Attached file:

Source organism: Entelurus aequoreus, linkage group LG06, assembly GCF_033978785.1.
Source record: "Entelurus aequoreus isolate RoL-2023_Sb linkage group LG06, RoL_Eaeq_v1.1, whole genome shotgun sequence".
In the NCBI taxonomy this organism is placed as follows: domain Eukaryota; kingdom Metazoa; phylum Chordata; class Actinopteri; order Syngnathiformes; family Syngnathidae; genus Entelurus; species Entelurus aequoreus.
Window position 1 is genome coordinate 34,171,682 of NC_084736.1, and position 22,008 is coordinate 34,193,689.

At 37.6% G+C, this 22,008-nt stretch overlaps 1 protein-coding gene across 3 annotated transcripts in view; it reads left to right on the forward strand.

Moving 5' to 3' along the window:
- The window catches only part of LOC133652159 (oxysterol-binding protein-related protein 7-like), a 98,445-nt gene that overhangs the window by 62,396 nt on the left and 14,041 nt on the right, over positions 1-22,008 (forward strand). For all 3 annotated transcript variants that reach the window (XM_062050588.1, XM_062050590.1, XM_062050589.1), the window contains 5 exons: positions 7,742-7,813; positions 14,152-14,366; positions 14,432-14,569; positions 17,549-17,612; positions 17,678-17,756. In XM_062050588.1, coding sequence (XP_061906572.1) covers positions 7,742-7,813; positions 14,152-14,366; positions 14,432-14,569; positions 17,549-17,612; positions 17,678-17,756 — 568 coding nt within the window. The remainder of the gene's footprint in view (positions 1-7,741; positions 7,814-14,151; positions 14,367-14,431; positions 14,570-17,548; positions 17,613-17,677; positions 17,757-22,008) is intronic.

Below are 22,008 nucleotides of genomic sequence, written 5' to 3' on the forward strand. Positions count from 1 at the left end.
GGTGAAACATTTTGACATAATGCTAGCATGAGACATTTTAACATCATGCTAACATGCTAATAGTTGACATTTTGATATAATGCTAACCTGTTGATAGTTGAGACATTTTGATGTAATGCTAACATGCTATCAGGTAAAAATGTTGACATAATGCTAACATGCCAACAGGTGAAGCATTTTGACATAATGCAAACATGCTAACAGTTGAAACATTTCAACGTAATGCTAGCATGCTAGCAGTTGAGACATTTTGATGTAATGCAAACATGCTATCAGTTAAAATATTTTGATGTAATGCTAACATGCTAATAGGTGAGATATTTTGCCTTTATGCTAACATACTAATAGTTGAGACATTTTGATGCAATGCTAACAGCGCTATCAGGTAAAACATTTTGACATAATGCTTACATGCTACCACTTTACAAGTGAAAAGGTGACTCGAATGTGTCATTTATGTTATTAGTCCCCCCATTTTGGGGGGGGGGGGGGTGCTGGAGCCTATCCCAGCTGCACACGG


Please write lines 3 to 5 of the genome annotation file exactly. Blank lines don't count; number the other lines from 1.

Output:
In the NCBI taxonomy this organism is placed as follows: domain Eukaryota; kingdom Metazoa; phylum Chordata; class Actinopteri; order Syngnathiformes; family Syngnathidae; genus Entelurus; species Entelurus aequoreus.
Window position 1 is genome coordinate 34,171,682 of NC_084736.1, and position 22,008 is coordinate 34,193,689.

At 37.6% G+C, this 22,008-nt stretch overlaps 1 protein-coding gene across 3 annotated transcripts in view; it reads left to right on the forward strand.